Source: (2006) Journal of Social Issues. 62(2):393-409.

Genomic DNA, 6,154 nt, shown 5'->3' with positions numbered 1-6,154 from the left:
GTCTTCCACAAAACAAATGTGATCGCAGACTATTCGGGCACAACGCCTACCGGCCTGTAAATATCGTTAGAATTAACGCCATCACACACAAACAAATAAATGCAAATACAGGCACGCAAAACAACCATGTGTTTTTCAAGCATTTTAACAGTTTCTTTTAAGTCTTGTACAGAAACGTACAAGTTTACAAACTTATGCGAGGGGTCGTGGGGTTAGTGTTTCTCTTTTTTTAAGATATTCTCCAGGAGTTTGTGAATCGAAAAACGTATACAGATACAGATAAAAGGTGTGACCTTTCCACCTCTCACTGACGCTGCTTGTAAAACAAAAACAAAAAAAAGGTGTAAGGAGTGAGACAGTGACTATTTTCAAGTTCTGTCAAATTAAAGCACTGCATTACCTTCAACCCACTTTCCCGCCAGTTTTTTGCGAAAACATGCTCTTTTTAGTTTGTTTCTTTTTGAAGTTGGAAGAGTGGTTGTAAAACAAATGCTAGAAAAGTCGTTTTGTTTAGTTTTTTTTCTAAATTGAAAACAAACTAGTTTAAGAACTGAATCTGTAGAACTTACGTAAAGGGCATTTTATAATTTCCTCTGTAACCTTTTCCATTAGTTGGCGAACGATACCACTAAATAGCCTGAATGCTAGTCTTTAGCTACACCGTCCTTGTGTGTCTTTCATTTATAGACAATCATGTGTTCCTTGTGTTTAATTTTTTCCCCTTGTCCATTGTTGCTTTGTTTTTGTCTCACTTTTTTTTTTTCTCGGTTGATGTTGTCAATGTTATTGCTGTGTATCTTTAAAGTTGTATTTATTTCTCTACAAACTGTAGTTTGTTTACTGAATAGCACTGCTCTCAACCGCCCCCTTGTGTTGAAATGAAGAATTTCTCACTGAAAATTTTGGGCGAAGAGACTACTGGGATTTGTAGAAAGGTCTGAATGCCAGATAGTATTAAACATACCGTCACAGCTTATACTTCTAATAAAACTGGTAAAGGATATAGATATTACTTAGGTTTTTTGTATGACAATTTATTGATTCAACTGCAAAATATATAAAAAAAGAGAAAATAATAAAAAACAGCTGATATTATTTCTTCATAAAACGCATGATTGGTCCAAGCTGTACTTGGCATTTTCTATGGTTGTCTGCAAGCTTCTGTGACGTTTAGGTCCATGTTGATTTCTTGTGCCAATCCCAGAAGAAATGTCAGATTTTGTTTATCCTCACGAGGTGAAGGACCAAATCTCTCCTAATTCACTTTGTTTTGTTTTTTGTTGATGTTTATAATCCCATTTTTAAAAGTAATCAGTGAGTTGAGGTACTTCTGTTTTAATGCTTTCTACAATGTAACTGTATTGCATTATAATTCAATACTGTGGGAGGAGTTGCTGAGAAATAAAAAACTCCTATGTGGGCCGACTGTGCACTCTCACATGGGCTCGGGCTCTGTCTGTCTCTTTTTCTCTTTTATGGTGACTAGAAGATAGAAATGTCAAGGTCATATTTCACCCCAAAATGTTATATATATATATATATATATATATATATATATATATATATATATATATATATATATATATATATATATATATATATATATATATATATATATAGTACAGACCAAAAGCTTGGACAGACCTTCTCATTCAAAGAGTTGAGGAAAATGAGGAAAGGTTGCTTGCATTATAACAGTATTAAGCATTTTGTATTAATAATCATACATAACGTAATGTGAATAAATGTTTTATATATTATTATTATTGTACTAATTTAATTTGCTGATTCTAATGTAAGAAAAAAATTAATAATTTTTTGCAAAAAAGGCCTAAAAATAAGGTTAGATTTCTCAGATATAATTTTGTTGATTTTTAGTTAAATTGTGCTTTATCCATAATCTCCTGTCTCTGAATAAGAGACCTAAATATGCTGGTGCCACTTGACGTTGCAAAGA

Empirically, justice might be immanently holistic—with procedural, distributive, restorative, and social justice positively correlated. Restorative justice may be about creating spaces where the various imperfectly correlated facets of holistic justice might cohere. State institutions of justice (such as criminal courts) with deeply embedded traditions of narrowing the meaning of justice (to proportional punishment, for example) are less fertile soil for holistic justice than civil society. Beyond a move to holism and to civil society, the contributions to this special issue imply a move to what Sherman calls “emotionally intelligent justice.” This means nurturing the expression of vulnerable emotions and trying to avert the provocation of aggressive or stigmatizing emotions. (author's abstract).